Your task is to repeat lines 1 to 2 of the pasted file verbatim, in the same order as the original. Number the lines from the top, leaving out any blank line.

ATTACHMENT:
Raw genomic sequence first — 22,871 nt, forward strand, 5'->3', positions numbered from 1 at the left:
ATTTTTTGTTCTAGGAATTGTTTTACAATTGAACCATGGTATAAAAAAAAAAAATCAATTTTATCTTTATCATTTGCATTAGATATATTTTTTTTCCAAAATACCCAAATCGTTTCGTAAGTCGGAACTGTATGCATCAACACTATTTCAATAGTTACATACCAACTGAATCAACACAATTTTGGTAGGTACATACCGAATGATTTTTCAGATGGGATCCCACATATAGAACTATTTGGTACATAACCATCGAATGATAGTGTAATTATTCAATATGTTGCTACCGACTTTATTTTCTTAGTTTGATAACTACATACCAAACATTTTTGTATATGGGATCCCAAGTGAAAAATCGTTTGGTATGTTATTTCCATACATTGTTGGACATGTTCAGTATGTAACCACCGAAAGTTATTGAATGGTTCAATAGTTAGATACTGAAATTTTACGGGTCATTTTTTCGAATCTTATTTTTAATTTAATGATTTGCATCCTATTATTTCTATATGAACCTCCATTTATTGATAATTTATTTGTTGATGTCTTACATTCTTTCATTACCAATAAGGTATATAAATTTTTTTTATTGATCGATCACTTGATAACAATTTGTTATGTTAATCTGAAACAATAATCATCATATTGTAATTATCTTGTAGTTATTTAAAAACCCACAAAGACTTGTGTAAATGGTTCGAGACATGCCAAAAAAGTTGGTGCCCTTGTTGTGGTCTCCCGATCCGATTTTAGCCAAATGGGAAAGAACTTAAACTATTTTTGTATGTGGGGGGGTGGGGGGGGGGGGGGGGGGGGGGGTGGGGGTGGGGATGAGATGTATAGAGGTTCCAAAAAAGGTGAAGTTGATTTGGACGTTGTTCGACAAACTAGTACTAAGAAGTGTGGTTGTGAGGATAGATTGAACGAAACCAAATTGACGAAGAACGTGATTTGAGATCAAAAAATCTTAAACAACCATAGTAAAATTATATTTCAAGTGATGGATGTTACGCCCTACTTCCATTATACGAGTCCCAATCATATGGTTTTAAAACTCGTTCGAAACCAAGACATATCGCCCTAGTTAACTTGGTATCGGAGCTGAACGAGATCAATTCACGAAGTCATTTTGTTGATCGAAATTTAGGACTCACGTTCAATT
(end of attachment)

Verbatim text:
Raw genomic sequence first — 22,871 nt, forward strand, 5'->3', positions numbered from 1 at the left:
ATTTTTTGTTCTAGGAATTGTTTTACAATTGAACCATGGTATAAAAAAAAAAAATCAATTTTATCTTTATCATTTGCATTAGATATATTTTTTTTCCAAAATACCCAAATCGTTTCGTAAGTCGGAACTGTATGCATCAACACTATTTCAATAGTTACATACCAACTGAATCAACACAATTTTGGTAGGTACATACCGAATGATTTTTCAGATGGGATCCCACATATAGAACTATTTGGTACATAACCATCGAATGATAGTGTAATTATTCAATATGTTGCTACCGACTTTATTTTCTTAGTTTGATAACTACATACCAAACATTTTTGTATATGGGATCCCAAGTGAAAAATCGTTTGGTATGTTATTTCCATACATTGTTGGACATGTTCAGTATGTAACCACCGAAAGTTATTGAATGGTTCAATAGTTAGATACTGAAATTTTACGGGTCATTTTTTCGAATCTTATTTTTAATTTAATGATTTGCATCCTATTATTTCTATATGAACCTCCATTTATTGATAATTTATTTGTTGATGTCTTACATTCTTTCATTACCAATAAGGTATATAAATTTTTTTTATTGATCGATCACTTGATAACAATTTGTTATGTTAATCTGAAACAATAATCATCATATTGTAATTATCTTGTAGTTATTTAAAAACCCACAAAGACTTGTGTAAATGGTTCGAGACATGCCAAAAAAGTTGGTGCCCTTGTTGTGGTCTCCCGATCCGATTTTAGCCAAATGGGAAAGAACTTAAACTATTTTTGTATGTGGGGGGGTGGGGGGGGGGGGGGGGGGGGGGGTGGGGGTGGGGATGAGATGTATAGAGGTTCCAAAAAAGGTGAAGTTGATTTGGACGTTGTTCGACAAACTAGTACTAAGAAGTGTGGTTGTGAGGATAGATTGAACGAAACCAAATTGACGAAGAACGTGATTTGAGATCAAAAAATCTTAAACAACCATAGTAAAATTATATTTCAAGTGATGGATGTTACGCCCTACTTCCATTATACGAGTCCCAATCATATGGTTTTAAAACTCGTTCGAAACCAAGACATATCGCCCTAGTTAACTTGGTATCGGAGCTGAACGAGATCAATTCACGAAGTCATTTTGTTGATCGAAATTTAGGACTCACGTTCAATT